Briefly, in the preferred embodiment of the invention, a fluid dispenser is connected to a source of high pressure fluid. The dispenser housing contains a valve cavity wherein a rotatable valve is fitted. A main passage extends through the housing and the cylindrical valve. The upstream portion of the main passageway is connected to the source of high pressure fluid. A fluid container is connected to the bottom of the housing to form a reservoir for a soapy solution. At the opposite side of the housing is a control knob which is used for rotation of the cylindrical valve. An auxiliary passage extends from the upstream portion of the main passage in the cylindrical valve, to a groove between the cylindrical valve and housing to a groove in the reservoir. From the reservoir the auxiliary passage extends through a groove in the reservoir through a groove between the cylindrical valve and the housing and through the cylindrical valve back to the downstream side of the main passage. The cylindrical valve has three positions for adjustment of the main and auxiliary passages. In the first rotational position of the cylindrical valve, the flow of high pressure fluid passes through the main passage is blocked. In a second rotational position of the cylindrical valve, the high pressure fluid passes through the main passage in the housing and through the cylindrical valve. In this position, a secondary flow of high pressure fluid is shunted from the main passage and passes high pressure fluid through the auxiliary passage. Lastly, in a third rotational position of the cylindrical valve, the high pressure fluid passes through the main passage in the housing and cylindrical valve, with fluid flow blocked from the auxiliary passage by a disc-shaped valve member at the bottom of the cylindrical valve.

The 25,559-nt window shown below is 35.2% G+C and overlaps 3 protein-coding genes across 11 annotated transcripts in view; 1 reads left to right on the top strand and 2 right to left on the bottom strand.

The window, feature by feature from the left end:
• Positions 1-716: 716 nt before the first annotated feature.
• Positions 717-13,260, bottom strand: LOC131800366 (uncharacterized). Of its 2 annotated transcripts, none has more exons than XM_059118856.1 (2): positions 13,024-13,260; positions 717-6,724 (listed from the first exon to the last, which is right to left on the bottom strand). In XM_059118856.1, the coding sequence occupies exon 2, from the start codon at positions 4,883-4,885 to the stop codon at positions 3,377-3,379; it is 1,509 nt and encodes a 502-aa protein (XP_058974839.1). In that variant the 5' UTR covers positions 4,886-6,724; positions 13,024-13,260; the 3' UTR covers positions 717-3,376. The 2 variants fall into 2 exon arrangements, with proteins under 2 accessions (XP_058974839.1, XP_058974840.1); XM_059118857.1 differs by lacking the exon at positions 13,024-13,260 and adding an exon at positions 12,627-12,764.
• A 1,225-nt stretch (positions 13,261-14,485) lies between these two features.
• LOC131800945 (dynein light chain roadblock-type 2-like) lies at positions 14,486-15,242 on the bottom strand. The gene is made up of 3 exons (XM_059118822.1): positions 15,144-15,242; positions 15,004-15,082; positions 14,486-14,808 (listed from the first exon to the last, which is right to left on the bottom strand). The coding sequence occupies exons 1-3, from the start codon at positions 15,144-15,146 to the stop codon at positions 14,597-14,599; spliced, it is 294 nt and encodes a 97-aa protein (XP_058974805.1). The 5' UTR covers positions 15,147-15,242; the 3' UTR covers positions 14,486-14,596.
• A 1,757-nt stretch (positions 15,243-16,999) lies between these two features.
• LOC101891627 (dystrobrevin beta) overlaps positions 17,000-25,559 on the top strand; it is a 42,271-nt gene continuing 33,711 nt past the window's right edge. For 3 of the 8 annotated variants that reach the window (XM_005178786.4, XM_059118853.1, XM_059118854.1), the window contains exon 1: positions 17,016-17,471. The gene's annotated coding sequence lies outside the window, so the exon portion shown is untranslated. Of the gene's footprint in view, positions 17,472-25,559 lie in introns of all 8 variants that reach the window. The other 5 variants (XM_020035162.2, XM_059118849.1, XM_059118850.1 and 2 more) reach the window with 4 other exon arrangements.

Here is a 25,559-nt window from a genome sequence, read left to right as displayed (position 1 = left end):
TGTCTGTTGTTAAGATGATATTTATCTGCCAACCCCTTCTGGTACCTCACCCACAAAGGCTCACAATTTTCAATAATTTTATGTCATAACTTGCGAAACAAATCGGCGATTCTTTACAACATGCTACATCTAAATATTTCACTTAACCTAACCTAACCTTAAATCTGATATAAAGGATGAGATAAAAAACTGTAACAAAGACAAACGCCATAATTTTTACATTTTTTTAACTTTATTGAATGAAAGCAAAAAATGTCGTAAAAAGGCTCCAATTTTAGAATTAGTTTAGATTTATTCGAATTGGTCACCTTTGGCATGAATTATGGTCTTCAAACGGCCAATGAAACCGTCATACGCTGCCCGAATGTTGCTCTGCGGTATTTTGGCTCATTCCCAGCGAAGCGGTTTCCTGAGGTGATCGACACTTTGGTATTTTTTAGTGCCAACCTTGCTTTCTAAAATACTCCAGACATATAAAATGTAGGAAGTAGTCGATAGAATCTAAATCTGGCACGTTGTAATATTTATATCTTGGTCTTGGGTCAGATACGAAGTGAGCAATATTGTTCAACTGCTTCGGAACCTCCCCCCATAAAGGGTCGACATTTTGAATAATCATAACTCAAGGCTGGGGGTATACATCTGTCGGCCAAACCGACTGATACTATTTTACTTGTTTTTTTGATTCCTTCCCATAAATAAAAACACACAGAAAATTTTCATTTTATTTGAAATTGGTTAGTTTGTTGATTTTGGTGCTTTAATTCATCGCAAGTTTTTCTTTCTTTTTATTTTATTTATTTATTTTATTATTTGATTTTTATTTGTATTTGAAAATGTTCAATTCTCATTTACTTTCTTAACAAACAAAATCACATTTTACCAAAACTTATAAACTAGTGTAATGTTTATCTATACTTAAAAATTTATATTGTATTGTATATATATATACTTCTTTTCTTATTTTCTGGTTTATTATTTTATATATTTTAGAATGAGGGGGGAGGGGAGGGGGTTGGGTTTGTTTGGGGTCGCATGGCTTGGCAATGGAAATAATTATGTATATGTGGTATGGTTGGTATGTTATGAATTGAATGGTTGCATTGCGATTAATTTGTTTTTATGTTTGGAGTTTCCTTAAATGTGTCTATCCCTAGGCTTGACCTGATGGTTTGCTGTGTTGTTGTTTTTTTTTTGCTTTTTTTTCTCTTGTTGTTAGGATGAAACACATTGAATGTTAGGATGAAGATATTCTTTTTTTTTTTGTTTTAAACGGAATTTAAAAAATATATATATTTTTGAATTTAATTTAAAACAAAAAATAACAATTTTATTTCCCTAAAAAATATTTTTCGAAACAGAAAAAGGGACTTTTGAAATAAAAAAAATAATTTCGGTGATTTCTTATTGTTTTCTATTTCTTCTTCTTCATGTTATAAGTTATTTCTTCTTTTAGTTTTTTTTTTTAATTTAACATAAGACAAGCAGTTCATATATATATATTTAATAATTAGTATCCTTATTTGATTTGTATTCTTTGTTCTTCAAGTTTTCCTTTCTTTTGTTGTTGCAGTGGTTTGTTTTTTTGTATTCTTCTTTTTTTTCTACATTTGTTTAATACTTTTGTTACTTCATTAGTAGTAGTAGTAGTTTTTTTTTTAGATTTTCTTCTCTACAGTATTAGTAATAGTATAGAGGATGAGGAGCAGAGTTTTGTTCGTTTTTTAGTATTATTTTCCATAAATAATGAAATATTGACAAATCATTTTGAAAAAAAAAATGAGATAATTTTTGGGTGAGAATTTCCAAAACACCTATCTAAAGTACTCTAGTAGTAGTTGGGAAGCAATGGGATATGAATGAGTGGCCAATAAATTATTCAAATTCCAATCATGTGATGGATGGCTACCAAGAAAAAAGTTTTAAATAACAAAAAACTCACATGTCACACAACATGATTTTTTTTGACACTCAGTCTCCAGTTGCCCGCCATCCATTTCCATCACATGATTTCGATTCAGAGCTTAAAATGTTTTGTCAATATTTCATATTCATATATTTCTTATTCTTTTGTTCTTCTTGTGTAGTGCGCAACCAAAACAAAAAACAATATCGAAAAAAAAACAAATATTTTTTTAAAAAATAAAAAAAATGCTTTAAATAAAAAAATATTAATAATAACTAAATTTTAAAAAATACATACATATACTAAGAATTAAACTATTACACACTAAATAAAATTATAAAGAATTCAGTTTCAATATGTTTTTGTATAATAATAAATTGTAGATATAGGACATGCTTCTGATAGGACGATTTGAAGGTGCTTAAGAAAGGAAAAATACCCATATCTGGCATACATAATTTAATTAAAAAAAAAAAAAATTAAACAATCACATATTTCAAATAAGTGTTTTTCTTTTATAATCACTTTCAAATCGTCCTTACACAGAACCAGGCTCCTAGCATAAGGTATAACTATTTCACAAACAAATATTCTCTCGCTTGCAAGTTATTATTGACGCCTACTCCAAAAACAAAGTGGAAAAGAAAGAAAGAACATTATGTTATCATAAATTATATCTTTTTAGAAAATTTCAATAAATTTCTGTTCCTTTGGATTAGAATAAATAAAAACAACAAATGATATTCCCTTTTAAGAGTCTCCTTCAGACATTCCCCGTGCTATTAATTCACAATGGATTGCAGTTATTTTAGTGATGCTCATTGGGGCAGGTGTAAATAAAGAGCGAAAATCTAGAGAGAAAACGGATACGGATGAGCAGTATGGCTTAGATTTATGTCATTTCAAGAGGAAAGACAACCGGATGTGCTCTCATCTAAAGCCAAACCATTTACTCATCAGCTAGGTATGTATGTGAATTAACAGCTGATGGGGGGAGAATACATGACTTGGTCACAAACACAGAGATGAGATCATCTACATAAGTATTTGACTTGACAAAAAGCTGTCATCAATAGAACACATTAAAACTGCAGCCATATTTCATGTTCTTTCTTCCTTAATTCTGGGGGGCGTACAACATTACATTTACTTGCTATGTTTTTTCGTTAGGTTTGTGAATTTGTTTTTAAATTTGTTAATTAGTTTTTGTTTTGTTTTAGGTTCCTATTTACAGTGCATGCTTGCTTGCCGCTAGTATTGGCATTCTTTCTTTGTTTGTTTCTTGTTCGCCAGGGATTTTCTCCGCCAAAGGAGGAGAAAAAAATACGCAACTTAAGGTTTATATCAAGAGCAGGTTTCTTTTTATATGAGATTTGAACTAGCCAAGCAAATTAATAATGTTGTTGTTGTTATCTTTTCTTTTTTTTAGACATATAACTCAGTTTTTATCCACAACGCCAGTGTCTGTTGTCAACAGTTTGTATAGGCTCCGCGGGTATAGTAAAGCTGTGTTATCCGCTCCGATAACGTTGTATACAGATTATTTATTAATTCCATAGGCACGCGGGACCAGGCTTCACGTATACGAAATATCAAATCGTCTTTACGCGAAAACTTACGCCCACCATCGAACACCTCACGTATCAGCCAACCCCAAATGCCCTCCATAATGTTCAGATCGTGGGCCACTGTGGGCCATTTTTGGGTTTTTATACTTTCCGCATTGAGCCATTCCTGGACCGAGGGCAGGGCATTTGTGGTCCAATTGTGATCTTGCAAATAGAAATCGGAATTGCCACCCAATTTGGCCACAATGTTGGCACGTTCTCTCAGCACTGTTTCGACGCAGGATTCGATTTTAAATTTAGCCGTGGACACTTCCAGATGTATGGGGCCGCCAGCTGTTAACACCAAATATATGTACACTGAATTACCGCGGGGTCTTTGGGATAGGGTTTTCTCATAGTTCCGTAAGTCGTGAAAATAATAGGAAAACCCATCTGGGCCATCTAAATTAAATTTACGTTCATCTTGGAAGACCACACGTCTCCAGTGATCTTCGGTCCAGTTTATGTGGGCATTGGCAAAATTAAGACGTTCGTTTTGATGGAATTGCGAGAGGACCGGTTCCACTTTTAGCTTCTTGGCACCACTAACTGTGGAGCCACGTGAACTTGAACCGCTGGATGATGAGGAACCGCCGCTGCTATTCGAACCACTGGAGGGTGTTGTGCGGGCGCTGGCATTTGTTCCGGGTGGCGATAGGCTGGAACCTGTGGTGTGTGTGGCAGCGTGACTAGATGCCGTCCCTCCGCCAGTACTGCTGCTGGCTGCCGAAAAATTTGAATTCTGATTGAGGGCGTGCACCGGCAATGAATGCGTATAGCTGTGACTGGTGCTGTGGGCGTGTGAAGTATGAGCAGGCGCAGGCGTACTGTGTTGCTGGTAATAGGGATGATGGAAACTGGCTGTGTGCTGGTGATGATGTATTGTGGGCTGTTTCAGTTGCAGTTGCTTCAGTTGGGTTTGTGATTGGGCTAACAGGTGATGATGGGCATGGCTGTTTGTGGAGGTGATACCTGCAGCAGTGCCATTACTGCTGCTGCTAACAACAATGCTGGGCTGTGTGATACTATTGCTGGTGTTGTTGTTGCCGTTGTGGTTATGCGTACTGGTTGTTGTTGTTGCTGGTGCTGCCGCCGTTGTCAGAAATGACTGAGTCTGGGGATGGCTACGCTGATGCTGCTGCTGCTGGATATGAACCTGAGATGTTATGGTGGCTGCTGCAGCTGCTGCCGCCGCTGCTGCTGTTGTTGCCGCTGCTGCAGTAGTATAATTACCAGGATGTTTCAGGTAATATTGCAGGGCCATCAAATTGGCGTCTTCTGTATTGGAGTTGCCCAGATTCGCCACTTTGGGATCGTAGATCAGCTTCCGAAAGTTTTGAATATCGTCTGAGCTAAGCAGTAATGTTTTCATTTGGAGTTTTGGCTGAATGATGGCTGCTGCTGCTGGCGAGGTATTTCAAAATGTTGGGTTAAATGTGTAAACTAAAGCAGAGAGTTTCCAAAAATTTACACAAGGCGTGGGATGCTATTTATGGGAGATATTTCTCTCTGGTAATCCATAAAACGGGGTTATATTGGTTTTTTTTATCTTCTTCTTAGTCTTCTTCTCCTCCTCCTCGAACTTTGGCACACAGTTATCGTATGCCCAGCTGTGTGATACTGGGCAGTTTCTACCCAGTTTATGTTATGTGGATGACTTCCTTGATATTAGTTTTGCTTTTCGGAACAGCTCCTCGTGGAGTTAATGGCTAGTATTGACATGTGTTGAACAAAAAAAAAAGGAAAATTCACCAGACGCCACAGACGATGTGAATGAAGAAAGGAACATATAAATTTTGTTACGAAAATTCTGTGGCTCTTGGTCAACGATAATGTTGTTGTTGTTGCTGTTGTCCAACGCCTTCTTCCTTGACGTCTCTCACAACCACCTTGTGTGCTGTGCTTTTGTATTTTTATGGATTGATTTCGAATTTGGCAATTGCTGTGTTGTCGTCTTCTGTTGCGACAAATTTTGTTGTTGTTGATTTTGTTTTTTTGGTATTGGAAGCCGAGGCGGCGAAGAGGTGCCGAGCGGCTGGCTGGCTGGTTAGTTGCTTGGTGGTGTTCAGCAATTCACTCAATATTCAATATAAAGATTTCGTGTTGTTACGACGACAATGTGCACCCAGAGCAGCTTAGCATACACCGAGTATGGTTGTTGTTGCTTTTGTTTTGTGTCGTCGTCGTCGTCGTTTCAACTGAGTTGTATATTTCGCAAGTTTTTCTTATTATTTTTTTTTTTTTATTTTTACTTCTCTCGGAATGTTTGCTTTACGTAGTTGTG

Significantly, the present invention allows the grooves within the reservoir to be closed off without the need for gaskets or O-rings as discussed in U.S. Pat. Nos. 3,447,753 and 3,770,205. To this end, grooves are placed down the valve cavity between the cylindrical valve and housing to allow the openings to the reservoir to be positioned at the minimum radial distance from the center of rotation of the cylindrical valve and closely adjacent the outer edge of the valve cavity. As a result, the force required on the cylindrical valve to insure a good, tight seal between the bottom side of the housing and the valve member is minimized. Thus, the closing of the auxiliary passage may be accomplished by the valve member sliding against the bottom surface of the housing itself, without the need for O-rings. This construction also minimizes the structural strength needed and therefore the amount of material needed for the valve member. Additionally, structural strength is enhanced by molding the cylindrical valve and valve member as an integral plastic part without the need for clips.